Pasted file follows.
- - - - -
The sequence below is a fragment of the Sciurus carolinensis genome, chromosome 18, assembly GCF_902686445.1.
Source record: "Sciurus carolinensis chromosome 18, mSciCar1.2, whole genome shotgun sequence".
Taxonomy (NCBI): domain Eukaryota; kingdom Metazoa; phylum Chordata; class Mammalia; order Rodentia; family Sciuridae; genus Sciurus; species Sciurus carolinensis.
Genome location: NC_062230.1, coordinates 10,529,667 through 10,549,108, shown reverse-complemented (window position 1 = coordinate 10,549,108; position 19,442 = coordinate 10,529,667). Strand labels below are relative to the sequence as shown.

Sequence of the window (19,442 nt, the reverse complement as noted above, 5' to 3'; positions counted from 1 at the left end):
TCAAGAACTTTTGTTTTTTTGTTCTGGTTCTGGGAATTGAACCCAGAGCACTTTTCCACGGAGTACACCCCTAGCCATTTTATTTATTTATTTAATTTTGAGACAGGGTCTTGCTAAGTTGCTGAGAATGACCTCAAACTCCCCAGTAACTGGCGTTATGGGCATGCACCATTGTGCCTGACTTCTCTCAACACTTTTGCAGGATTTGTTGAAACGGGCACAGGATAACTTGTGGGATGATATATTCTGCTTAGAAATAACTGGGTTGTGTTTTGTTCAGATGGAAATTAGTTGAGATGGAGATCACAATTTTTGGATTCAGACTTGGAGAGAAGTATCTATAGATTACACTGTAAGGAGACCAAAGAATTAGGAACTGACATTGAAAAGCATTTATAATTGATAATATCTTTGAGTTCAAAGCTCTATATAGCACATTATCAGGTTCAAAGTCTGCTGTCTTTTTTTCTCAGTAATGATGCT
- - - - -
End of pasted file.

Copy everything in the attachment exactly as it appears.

The sequence below is a fragment of the Sciurus carolinensis genome, chromosome 18, assembly GCF_902686445.1.
Source record: "Sciurus carolinensis chromosome 18, mSciCar1.2, whole genome shotgun sequence".
Taxonomy (NCBI): domain Eukaryota; kingdom Metazoa; phylum Chordata; class Mammalia; order Rodentia; family Sciuridae; genus Sciurus; species Sciurus carolinensis.
Genome location: NC_062230.1, coordinates 10,529,667 through 10,549,108, shown reverse-complemented (window position 1 = coordinate 10,549,108; position 19,442 = coordinate 10,529,667). Strand labels below are relative to the sequence as shown.

Sequence of the window (19,442 nt, the reverse complement as noted above, 5' to 3'; positions counted from 1 at the left end):
TCAAGAACTTTTGTTTTTTTGTTCTGGTTCTGGGAATTGAACCCAGAGCACTTTTCCACGGAGTACACCCCTAGCCATTTTATTTATTTATTTAATTTTGAGACAGGGTCTTGCTAAGTTGCTGAGAATGACCTCAAACTCCCCAGTAACTGGCGTTATGGGCATGCACCATTGTGCCTGACTTCTCTCAACACTTTTGCAGGATTTGTTGAAACGGGCACAGGATAACTTGTGGGATGATATATTCTGCTTAGAAATAACTGGGTTGTGTTTTGTTCAGATGGAAATTAGTTGAGATGGAGATCACAATTTTTGGATTCAGACTTGGAGAGAAGTATCTATAGATTACACTGTAAGGAGACCAAAGAATTAGGAACTGACATTGAAAAGCATTTATAATTGATAATATCTTTGAGTTCAAAGCTCTATATAGCACATTATCAGGTTCAAAGTCTGCTGTCTTTTTTTCTCAGTAATGATGCT